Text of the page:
When you and your wife have sex, do you close the curtains?
Now, occasionally you might get some pervs, but in general it illustrates the point that privacy is a good thing and we should be jealous about guarding it!
It is this small-team approach that, of necessity, results in important capabilities being left out of the first release. The payoff, though, is that Steve ends up with a central core of perfectly-integrated functionality instead of a rambling labyrinth of disjointed “features.” This design framework is so well conceived that it can be built upon for years, even decades, without being stripped out and restarted. Compare that with the history of Windows, with false start after false start, resulting in their repeatedly beginning design anew.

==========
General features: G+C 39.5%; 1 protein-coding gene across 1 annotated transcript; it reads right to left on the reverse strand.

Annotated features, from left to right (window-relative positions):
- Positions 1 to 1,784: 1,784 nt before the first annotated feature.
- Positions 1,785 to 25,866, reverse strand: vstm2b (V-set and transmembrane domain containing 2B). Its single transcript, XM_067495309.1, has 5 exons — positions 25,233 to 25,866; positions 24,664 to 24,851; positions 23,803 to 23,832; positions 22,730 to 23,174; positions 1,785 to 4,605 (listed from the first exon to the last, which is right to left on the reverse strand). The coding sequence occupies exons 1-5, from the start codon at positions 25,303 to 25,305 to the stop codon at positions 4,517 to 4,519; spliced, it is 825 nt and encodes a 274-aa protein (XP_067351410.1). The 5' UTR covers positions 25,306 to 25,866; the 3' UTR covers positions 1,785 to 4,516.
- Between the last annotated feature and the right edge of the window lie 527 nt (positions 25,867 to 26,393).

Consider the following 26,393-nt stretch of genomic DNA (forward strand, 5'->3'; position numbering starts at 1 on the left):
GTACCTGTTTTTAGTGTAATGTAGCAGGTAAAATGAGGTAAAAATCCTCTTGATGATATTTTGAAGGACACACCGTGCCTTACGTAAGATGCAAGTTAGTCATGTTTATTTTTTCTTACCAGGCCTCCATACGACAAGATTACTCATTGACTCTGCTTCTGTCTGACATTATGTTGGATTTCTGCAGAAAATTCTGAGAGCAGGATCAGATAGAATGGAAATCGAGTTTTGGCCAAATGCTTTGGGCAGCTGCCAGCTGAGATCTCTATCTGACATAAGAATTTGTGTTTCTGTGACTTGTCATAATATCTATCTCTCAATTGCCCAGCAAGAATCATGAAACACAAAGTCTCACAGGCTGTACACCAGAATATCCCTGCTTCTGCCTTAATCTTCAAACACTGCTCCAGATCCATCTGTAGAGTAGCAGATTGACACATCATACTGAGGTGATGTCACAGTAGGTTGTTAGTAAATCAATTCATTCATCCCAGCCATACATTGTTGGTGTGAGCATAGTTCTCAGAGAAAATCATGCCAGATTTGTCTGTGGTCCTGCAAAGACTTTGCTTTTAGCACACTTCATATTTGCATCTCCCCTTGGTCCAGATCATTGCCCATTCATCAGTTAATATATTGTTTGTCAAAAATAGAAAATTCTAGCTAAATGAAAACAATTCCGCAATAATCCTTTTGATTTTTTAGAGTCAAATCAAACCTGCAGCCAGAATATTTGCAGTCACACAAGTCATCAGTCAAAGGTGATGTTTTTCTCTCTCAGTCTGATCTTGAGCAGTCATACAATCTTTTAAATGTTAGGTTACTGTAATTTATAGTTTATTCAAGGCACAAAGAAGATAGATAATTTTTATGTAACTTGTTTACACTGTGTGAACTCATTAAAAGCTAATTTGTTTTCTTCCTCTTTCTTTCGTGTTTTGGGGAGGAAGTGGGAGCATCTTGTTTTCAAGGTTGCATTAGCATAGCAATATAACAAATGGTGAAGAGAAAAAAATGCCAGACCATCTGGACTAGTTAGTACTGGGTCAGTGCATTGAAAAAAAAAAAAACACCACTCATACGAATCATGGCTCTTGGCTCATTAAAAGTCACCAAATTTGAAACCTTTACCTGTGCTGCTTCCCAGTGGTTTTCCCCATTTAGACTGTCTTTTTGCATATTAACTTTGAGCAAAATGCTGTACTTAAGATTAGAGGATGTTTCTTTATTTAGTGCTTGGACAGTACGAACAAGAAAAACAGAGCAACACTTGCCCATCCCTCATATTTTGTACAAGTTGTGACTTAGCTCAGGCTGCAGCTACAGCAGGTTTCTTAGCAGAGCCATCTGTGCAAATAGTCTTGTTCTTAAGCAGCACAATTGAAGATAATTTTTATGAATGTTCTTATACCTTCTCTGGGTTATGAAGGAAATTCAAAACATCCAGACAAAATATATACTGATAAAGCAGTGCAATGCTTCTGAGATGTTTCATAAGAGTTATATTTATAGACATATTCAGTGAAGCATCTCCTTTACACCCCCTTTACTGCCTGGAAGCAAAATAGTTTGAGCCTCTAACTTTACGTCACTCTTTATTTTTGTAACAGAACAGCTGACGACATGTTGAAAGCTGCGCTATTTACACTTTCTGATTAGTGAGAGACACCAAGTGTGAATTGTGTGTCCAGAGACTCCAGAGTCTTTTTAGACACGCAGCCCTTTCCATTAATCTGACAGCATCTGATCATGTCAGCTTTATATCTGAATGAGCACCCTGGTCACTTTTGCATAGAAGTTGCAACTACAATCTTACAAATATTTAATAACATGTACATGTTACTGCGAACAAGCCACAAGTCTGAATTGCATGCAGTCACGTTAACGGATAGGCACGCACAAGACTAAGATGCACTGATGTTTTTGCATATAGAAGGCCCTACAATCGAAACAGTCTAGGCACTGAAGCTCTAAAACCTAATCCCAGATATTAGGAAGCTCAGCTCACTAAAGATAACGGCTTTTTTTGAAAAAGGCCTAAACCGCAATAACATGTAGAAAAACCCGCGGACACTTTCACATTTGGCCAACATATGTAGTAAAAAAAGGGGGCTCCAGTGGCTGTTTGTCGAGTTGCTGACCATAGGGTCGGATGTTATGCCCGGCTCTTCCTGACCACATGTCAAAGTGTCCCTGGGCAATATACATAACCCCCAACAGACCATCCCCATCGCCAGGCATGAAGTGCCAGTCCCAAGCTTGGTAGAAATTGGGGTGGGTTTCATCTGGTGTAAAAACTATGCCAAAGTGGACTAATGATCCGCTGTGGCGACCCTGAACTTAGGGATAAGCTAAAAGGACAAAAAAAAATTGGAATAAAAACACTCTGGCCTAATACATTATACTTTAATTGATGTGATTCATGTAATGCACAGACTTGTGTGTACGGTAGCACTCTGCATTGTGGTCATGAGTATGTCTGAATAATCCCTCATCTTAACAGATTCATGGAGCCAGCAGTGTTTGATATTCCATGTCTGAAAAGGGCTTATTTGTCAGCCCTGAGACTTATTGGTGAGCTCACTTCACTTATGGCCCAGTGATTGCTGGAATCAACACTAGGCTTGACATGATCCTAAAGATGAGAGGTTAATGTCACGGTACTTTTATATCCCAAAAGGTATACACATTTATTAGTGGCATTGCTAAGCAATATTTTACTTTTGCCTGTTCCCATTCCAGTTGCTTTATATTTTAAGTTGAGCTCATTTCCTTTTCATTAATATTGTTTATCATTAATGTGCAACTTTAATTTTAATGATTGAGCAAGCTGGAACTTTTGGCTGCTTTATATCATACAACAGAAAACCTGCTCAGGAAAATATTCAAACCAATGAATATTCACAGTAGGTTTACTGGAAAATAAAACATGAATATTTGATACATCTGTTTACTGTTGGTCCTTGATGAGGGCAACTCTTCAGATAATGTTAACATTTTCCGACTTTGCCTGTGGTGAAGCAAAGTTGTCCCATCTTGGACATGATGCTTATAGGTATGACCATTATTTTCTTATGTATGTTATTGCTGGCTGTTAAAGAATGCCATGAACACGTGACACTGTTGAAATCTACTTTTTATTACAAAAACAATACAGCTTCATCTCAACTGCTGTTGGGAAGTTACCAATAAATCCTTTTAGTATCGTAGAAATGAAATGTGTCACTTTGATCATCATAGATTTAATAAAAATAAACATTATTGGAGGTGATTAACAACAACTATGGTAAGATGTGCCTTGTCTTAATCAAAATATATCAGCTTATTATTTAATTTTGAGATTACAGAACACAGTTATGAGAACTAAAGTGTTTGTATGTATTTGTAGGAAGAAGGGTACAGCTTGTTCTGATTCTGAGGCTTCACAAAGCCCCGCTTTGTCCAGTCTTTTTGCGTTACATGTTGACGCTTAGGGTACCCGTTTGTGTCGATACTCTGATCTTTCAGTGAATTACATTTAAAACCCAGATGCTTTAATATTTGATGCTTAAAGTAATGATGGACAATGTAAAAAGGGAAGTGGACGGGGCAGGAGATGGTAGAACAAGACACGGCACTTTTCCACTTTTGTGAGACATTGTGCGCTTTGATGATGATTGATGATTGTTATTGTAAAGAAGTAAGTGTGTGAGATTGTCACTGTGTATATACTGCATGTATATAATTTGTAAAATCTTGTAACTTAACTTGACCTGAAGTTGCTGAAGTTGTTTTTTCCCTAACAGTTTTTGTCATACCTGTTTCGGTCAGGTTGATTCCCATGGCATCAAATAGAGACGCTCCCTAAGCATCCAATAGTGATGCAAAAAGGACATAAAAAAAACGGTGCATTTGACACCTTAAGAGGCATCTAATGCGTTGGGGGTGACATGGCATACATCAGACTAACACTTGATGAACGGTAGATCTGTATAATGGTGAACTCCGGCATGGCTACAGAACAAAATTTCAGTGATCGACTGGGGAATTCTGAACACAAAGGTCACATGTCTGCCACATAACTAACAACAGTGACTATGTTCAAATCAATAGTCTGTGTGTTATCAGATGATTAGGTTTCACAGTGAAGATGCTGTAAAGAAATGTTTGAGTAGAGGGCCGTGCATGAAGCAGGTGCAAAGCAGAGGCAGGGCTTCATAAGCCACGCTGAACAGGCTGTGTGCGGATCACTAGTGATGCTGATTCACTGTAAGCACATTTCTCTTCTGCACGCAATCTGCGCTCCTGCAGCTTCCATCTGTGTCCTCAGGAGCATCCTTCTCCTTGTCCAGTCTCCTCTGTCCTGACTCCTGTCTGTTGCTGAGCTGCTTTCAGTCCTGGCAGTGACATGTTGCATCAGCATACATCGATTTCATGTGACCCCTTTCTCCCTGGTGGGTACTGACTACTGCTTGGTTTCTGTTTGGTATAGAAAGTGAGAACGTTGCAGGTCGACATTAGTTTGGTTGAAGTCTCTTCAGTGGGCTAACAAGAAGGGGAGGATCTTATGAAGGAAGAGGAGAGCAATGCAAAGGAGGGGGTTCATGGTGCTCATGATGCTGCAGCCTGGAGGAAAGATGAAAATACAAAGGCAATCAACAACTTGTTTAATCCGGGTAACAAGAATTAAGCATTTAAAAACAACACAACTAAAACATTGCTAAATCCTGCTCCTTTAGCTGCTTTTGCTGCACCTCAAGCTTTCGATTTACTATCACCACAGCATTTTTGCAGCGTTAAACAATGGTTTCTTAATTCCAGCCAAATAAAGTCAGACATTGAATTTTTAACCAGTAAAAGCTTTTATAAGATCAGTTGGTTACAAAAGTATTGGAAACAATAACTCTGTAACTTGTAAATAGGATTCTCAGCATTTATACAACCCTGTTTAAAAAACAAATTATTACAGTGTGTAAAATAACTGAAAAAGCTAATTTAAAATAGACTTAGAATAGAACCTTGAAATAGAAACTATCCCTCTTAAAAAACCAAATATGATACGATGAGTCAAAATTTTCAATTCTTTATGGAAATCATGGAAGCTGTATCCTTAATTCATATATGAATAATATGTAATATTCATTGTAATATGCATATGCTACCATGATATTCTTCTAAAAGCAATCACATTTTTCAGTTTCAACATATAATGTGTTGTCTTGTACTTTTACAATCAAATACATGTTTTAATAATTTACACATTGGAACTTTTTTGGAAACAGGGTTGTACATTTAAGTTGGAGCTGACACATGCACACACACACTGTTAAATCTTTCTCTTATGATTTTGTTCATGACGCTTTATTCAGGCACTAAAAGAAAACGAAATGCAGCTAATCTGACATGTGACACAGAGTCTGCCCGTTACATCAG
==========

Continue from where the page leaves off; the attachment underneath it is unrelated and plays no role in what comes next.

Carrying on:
People like the digital ones because they don't just amplify, they selectively filter to you get the most useful frequencies. I don't know the physics, but I suspect it's far more advanced than a simple equalizer.
It probably isn't. Equalizers or adaptive equalizers (for when you don't know your channel characteristics, which you do in this case 'cause you can measure the ear's response first) are straightforward systems. It's basically a digital filter that inverts the channel's frequency response. Pop open MATLAB and you can have one up and running in minutes. There's plenty of source code on the 'nets for generating a equalizer for a DSP or FPGA. The hardware/software isn't hard at all. That only leaves testing and regulation for attributing to the high cost.
"You know, we've won awards for this crap." -- David Letterman